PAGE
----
Should-Read: Mark Koyama: The End of the Past

Should-Read: Mark Koyama: The End of the Past: “Temin’s GDP estimates suggest that Roman Italy had comparable per capita income to the Dutch Republic in 1600…

…Schiavone… raises important points that I had fully not considered previously…. Aelius Aristides celebrating the wealth of the Roman empire in the mid-2nd century AD… a panegyric addressed to flatter the emperor but its emphasis on long-distance trade, commerce, manufacturing is highly suggestive. Such a speech is all but impossible to imagine in an predominantly rural and autarkic society. Aristides is painting a picture of a highly developed commercialized economy that linked together the entire Mediterranean and beyond. Even if he is grossly exaggerates, the imagine he depicts must have been plausible to his audience.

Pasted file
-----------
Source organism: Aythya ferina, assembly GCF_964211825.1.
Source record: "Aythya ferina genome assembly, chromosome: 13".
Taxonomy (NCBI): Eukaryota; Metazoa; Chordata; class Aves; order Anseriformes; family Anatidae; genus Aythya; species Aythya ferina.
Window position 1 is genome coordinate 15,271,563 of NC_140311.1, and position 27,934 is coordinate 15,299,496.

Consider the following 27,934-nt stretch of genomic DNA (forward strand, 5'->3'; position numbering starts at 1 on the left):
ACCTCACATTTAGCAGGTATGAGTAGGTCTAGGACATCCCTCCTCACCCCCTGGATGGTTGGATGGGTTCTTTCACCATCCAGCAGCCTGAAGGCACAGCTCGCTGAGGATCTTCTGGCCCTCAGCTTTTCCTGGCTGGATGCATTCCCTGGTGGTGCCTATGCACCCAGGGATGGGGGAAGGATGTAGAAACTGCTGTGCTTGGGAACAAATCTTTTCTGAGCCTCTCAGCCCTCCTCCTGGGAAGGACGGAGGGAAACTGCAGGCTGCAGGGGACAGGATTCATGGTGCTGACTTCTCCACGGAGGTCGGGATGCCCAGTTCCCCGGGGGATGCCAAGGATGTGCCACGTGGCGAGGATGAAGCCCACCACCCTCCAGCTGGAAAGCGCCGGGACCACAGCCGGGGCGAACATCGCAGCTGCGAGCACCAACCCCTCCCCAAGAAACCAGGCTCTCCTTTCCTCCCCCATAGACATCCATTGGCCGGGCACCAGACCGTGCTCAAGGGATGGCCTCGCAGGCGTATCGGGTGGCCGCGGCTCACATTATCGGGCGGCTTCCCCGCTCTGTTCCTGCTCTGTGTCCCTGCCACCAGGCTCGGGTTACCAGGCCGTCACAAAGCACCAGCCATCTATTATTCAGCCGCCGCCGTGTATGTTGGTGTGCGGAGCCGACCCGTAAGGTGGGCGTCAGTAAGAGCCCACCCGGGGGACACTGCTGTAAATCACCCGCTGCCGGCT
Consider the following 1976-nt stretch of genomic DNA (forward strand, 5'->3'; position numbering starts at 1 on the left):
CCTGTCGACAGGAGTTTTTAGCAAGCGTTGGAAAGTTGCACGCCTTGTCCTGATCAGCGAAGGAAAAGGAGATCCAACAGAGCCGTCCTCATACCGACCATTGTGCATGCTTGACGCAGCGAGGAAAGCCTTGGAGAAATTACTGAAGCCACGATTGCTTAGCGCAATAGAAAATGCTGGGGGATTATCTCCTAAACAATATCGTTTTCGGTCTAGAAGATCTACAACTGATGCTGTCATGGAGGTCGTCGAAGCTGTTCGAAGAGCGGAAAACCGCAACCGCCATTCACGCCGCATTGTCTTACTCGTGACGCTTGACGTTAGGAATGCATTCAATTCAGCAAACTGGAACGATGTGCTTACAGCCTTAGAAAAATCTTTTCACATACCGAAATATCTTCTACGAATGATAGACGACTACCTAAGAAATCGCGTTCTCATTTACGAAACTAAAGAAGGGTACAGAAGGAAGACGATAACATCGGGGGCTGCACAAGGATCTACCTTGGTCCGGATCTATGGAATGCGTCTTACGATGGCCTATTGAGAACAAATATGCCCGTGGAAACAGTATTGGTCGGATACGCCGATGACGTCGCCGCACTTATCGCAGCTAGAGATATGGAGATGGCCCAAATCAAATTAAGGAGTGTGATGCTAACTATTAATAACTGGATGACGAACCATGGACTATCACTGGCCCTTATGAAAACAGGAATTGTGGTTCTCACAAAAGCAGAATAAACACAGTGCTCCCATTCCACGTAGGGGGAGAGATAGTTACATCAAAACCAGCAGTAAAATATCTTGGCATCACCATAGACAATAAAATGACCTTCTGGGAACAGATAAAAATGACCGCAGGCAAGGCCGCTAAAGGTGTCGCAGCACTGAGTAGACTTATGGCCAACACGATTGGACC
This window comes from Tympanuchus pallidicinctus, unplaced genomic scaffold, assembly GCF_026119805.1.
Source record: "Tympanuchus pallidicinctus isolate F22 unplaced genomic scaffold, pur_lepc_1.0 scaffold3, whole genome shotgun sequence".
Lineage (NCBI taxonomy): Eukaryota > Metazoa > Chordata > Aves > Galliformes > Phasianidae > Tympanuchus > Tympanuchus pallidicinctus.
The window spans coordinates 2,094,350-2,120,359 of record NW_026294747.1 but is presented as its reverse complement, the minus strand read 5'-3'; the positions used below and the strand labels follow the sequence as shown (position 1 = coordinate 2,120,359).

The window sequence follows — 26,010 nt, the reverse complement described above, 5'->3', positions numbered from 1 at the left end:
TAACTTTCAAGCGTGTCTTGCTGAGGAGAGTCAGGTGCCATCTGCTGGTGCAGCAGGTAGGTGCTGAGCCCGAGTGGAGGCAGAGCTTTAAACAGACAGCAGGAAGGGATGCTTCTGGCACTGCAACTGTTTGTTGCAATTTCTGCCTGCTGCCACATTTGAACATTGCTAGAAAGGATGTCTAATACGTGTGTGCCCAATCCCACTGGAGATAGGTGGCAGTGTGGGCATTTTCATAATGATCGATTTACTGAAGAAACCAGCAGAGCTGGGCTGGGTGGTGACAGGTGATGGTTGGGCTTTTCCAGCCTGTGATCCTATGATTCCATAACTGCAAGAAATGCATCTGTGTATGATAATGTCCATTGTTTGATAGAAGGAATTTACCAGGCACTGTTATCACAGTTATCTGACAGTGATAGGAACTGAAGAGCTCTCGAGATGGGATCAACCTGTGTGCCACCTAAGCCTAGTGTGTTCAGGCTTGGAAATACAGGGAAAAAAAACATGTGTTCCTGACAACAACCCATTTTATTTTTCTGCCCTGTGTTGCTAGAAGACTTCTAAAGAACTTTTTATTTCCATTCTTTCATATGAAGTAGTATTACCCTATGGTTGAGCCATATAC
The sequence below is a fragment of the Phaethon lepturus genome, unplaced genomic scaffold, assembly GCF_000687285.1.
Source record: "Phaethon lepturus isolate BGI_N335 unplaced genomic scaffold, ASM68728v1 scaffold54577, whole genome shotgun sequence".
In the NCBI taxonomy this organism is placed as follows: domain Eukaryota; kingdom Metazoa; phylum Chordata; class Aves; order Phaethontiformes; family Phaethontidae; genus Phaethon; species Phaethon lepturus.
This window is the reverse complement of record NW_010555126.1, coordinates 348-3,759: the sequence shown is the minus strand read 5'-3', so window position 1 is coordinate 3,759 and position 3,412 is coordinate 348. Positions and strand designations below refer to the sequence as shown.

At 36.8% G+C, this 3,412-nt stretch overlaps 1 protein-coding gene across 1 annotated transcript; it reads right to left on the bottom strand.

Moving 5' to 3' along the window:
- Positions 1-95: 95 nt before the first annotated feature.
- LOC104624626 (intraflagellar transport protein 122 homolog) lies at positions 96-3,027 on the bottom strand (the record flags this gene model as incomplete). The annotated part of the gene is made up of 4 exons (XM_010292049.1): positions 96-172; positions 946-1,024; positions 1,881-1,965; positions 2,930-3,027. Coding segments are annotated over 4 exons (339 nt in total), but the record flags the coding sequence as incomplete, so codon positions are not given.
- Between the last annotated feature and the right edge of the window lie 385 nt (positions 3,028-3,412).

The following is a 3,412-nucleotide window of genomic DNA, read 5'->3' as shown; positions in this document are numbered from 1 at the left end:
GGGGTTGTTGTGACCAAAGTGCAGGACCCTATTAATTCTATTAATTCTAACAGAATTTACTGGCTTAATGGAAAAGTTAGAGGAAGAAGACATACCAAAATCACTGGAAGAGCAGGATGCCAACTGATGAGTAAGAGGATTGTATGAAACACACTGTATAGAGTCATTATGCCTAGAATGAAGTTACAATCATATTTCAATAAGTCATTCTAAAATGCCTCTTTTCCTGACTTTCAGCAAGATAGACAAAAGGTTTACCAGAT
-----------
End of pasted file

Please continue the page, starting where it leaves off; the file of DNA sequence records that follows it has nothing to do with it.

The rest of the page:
In evaluating the Roman economy in the age of Aristides, Schaivone notes that:

Until at least mid-seventeenth century Amsterdam, so expertly described by Simon Schama—the city of Rembrandt, Spinoza, and the great sea-trade companies, the product of the Dutch miracle and the first real globalization of the economy—or at least, until the Spanish empire of Philip II, the total wealth accumulated and produced in the various regions of Europe reached levels that were not too far from those of the ancient world…

This is the point Temin makes. Whether measured in terms of the size of its largest cities—Rome in 100 AD was larger than any European city in 1700—or in the volume of grain, wine, and olive oil imported into Italy, the scale of the Roman economy was vast by any premodern standard. Quantitively, then, the Roman economy looks as large and prosperous as that the early modern European economy. Qualitatively, however, there are important differences….